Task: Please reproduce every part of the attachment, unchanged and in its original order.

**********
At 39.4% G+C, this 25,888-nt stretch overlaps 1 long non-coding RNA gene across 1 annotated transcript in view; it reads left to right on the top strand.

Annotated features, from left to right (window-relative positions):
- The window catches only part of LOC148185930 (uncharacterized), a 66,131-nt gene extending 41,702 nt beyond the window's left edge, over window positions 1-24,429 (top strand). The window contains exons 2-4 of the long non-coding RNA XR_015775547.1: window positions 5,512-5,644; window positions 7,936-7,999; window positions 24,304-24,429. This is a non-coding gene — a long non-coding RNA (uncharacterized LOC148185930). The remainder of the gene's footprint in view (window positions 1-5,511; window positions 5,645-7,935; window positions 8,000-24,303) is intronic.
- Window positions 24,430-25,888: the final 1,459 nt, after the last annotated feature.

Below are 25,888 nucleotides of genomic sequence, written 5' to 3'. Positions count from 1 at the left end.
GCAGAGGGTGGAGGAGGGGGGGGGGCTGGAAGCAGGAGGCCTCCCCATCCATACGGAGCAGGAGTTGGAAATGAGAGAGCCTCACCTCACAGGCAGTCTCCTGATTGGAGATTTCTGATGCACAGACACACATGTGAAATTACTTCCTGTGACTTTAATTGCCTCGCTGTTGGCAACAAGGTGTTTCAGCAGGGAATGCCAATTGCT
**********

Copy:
At 39.4% G+C, this 25,888-nt stretch overlaps 1 long non-coding RNA gene across 1 annotated transcript in view; it reads left to right on the top strand.

Annotated features, from left to right (window-relative positions):
- The window catches only part of LOC148185930 (uncharacterized), a 66,131-nt gene extending 41,702 nt beyond the window's left edge, over window positions 1-24,429 (top strand). The window contains exons 2-4 of the long non-coding RNA XR_015775547.1: window positions 5,512-5,644; window positions 7,936-7,999; window positions 24,304-24,429. This is a non-coding gene — a long non-coding RNA (uncharacterized LOC148185930). The remainder of the gene's footprint in view (window positions 1-5,511; window positions 5,645-7,935; window positions 8,000-24,303) is intronic.
- Window positions 24,430-25,888: the final 1,459 nt, after the last annotated feature.

Below are 25,888 nucleotides of genomic sequence, written 5' to 3'. Positions count from 1 at the left end.
GCAGAGGGTGGAGGAGGGGGGGGGGCTGGAAGCAGGAGGCCTCCCCATCCATACGGAGCAGGAGTTGGAAATGAGAGAGCCTCACCTCACAGGCAGTCTCCTGATTGGAGATTTCTGATGCACAGACACACATGTGAAATTACTTCCTGTGACTTTAATTGCCTCGCTGTTGGCAACAAGGTGTTTCAGCAGGGAATGCCAATTGCT